What a Chicken Nugget Happy Meal Looks Like After Six Years
Good food, real food goes bad. That's something anyone with a refrigerator and week's worth of seven-day-old, well-intentioned produce can attest to. Because we're all familiar with dumping a Tupperware full of fuzz-covered leftovers in the trash, there's an unsettling feeling when food doesn't rot. First it was Twinkies, and more recently McDonald's food that seems to defy the logic that anything edible will break down in one way or another. That's why Jennifer Lovdahl's Facebook post showing photos of a pristine(ish)-looking, yet allegedly six-year-old McNugget Happy Meal is making the rounds on the Internet. The Alaska chiropractor claims to have purchased and kept it since January of 2010, back when the classic film Alvin and the Chipmunks: The Squeakuel capitvated the nation. Frankly, I'm not sure how anyone orders chicken nuggets and doesn't eat them within six seconds, let alone six years.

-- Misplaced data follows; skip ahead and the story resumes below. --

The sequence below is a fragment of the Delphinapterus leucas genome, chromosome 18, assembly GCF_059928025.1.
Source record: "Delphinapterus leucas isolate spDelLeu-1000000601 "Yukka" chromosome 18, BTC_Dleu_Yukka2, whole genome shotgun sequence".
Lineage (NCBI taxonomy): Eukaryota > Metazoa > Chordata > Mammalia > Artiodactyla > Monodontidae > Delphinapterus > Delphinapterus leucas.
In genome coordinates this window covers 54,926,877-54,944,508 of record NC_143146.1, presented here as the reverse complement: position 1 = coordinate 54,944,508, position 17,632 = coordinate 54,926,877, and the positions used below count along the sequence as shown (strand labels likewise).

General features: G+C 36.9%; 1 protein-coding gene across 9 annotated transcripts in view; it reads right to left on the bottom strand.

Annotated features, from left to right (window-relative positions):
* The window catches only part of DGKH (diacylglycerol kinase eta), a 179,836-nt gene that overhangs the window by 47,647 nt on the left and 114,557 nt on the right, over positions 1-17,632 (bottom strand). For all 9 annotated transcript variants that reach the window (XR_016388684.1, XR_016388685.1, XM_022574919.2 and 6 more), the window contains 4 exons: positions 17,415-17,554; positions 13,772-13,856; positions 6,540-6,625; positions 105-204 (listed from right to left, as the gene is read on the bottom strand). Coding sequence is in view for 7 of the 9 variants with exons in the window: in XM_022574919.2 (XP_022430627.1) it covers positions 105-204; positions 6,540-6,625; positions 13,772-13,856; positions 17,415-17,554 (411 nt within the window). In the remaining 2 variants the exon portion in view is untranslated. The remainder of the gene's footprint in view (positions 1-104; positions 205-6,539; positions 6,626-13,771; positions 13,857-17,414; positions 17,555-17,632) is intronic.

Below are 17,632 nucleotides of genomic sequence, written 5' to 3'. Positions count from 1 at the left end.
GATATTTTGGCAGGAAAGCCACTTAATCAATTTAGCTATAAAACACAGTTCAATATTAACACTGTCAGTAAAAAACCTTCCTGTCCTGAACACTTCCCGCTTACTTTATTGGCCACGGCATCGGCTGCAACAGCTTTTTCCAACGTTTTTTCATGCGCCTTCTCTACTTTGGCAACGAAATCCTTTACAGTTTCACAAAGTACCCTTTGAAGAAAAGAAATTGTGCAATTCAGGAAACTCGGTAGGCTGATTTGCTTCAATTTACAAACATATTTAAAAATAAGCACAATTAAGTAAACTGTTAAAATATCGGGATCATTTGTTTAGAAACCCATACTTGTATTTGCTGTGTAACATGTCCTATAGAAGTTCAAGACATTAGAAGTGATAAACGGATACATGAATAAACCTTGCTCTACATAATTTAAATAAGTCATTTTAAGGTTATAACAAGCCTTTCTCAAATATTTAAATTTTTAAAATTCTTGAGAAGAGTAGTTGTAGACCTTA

The question of whether McDonald's food is so artificial that it's not even subject to the laws of decomposition has been asked so frequently, McDonald's actually addresses it in their Frequently Asked Questions. There's a good chance Lovdahl is telling the truth, and her photos are indeed of a Happy Meal that, were it a child, would be in the target age group for a Happy Meal. But as Snopes.com points out, that doesn't necessarily mean there's anything so nefarious about the ingredients. The more likely scenario is that the food dried out before any mold or other decomposing force could take hold. Still, posts like this go viral because, well, I guess it's fun to think our childhood is probably killing us.